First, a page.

After hanging out at Lanikai the day after arriving in Oahu, we spent some time walking around Waikiki beach the following day. We just took our time sight-seeing and took some photos being the typical tourist that we are 🙂 . We also bought our Hawaii Go Card so we can enjoy some attractions that Oahu has to offer at a discounted price. It was a pretty good deal because we only paid $40 per card and we got to do quite a lot including Makani’s Catamaran breakfast sail, museum visits which included the Bishop Museum, Iolani Palace, Queen Emma Summer Palace and a visit to Pearl Harbor. We could’ve done more activities with our Go Card but we didn’t have enough time. I know they have different packages now and it costs a lot more but I still think it’s worth it to get one.
Anyway, after our stroll at Waikiki beach we met up with our friends at Ala Moana Center and I think we had dinner there as well after doing some window shopping 🙂 . I can’t remember for sure but I know we also went to a Japanese store and bought some snacks. The next day we celebrated one of our friend’s birthday at Duke’s Waikiki and the food was delicious! We loved the ambiance as well!
Here are some of our “tourist” photos from Waikiki! 😀
Makua is a handsome, strong boy, an honor student who lives at Sunset Beach. He has a touch of sensitivity you cannot miss. Makua has a hard time convincing his friends & family about his unique friendship with a Hawaiian monk seal who has become his surfing buddy. Trouble arises & special life lessons are learned. (www.fredvandyke.com)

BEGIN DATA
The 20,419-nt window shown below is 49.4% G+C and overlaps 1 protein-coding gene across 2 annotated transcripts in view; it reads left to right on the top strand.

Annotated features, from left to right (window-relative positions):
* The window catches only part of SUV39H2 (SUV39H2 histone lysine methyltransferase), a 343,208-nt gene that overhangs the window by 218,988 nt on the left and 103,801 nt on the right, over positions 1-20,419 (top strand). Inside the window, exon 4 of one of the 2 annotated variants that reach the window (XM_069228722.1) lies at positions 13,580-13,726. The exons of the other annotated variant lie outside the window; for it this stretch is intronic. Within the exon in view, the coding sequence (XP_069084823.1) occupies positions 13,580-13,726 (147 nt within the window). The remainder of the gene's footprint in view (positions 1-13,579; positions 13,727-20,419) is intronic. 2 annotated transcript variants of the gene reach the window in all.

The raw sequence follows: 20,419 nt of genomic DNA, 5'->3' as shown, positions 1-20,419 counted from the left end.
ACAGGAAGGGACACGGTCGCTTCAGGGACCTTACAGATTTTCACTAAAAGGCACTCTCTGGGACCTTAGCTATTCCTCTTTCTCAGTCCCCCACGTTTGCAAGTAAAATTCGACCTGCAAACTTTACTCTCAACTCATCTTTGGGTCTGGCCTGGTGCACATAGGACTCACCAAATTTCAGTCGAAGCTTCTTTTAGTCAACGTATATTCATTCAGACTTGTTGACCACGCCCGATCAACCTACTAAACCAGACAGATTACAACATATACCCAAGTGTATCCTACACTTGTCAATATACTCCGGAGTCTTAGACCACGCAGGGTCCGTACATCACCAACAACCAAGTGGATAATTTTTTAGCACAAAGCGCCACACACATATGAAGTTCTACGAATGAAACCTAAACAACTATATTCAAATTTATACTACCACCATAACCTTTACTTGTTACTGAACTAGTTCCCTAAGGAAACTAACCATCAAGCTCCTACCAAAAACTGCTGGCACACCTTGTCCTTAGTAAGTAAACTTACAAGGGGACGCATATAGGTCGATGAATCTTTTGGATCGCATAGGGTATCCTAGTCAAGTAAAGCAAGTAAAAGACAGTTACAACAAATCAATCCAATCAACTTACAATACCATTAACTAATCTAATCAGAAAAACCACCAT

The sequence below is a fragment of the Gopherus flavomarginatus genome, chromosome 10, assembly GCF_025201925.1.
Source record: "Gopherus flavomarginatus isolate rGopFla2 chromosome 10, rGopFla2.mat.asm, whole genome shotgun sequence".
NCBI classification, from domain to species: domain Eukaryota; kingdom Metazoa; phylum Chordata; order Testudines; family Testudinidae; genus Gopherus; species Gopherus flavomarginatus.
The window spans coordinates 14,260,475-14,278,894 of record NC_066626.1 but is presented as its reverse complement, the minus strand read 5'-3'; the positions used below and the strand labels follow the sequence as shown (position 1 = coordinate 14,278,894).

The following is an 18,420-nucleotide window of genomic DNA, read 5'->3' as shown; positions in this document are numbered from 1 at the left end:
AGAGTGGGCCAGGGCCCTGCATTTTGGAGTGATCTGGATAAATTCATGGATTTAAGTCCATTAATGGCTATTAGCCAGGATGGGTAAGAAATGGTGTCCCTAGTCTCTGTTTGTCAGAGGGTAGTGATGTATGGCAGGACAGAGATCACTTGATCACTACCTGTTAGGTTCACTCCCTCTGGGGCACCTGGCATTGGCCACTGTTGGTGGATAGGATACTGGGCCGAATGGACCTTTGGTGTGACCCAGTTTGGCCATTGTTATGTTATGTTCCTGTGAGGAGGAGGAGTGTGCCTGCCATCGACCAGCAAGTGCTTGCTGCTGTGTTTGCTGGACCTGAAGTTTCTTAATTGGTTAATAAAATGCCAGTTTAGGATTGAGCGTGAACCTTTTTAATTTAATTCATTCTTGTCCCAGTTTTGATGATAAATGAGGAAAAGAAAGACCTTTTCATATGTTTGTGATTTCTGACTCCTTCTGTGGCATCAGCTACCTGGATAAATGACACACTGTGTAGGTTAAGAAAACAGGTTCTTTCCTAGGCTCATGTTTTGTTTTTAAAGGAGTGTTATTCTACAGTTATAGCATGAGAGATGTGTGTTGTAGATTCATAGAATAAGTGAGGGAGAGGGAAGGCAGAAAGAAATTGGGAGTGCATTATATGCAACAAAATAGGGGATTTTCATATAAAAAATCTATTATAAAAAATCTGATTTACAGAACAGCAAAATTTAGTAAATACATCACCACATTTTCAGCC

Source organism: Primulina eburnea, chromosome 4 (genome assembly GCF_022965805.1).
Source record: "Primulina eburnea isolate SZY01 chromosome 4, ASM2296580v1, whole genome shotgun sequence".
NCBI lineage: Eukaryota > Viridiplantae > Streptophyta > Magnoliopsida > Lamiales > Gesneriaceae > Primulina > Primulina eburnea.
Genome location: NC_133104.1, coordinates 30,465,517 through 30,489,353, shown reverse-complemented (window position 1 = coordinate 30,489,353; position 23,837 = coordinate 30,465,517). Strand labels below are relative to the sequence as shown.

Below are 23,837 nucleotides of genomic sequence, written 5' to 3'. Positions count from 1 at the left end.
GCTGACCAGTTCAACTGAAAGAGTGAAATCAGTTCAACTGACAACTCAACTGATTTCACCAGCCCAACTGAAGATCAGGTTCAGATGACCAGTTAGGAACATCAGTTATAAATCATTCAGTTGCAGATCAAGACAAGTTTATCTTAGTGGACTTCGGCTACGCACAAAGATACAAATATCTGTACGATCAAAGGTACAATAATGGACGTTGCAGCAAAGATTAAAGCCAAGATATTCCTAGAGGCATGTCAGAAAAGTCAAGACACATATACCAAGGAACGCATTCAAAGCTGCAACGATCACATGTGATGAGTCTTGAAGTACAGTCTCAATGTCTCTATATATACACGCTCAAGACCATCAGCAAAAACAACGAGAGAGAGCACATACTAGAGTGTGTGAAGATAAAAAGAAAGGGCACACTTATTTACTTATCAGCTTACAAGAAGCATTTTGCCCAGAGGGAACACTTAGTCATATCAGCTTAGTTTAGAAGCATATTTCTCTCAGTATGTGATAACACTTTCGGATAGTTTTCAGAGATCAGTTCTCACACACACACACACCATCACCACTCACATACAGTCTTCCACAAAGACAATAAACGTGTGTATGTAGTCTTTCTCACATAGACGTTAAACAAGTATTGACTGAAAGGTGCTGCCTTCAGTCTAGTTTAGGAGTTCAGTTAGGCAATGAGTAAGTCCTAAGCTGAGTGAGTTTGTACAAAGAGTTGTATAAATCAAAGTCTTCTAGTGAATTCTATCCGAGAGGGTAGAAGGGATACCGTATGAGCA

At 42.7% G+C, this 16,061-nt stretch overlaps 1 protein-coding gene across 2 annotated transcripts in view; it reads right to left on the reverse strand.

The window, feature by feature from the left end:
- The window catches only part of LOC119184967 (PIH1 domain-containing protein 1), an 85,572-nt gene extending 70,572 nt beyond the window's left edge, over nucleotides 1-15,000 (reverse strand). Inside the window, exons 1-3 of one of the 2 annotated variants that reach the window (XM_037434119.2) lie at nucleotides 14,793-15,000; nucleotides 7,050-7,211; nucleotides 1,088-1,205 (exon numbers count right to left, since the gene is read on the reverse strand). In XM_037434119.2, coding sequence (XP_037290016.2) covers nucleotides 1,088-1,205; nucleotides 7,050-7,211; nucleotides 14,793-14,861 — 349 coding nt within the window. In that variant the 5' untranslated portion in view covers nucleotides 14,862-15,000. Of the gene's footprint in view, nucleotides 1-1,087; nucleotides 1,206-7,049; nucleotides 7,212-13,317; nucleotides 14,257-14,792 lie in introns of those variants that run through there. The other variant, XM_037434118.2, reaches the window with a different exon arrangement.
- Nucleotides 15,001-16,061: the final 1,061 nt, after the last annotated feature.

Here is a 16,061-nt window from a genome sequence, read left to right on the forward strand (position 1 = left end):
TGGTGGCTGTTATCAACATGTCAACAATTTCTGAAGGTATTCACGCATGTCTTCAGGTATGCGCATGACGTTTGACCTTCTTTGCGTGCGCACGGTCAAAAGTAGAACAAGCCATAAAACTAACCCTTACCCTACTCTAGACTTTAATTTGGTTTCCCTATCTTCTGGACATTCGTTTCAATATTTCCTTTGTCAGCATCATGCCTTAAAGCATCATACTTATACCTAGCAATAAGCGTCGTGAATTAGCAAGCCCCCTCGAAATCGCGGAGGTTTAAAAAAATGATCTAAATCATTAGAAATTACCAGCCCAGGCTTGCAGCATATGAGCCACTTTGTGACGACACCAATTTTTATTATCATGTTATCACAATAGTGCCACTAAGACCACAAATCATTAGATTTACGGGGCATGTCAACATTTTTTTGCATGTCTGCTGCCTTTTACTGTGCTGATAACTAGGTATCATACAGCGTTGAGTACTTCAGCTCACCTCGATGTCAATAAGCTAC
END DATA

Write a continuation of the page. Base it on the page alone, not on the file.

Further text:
Waikīkī (/waɪkiːˈkiː/; Hawaiian: [vɐiˈkiːˈkiː] or [wɐiˈkiːˈkiː]) is a beachfront neighborhood of Honolulu, on the south shore of the island of Oʻahu, in Hawaii, United States. Waikiki is best known for Waikīkī Beach, the white sand beach shoreline fronting the neighborhood. Waikīkī is home to public places including Kapiʻolani Park, Fort de Russy Military Reservation, Kahanamoku Lagoon, Kūhiō Beach Park, and Ala Wai Harbor. The name Waikīkī means spouting fresh water in the Hawaiian language, for springs and streams that fed wetlands that once separated Waikīkī from the interior. (Wikipedia)
The area was a retreat for Hawaiian royalty in the 1800s who enjoyed surfing there on early forms of longboards. A few small hotels opened in the 1880s. In 1893, Greek-American George Lycurgus leased the guest house of Allen Herbert and renamed it the “Sans Souci” (French for “without worries”) creating one of the first beach resorts. Later that year Robert Louis Stevenson stayed at the resort; subsequently it became a popular destination for tourists from the mainland. The area at coordinates 21°15′49″N 157°49′17″W is still called “Sans Souci Beach”. Today, the area is filled with large resort hotels, such as the Hilton Hawaiian Village, the Halekulani hotel, the Hyatt Regency Waikīkī, the Sheraton Waikīkī, and historic hotels dating back to the early 20th century (such as the Moana Surfrider Hotel and the Royal Hawaiian Hotel). The beach hosts many events a year, including surf competitions, outdoor performances, hula dancing and outrigger canoe races. (Wikipedia)
Being a tourist as usual! 😀 We love the calm waters.
In the background is Diamond Head.
In the background are some of the many hotels along the Waikiki beach strip.
Still being the tourist that we are! 😀
Meeting with our friends at Ala Moana Center.
Our friend’s birthday dinner at Duke’s Waikiki.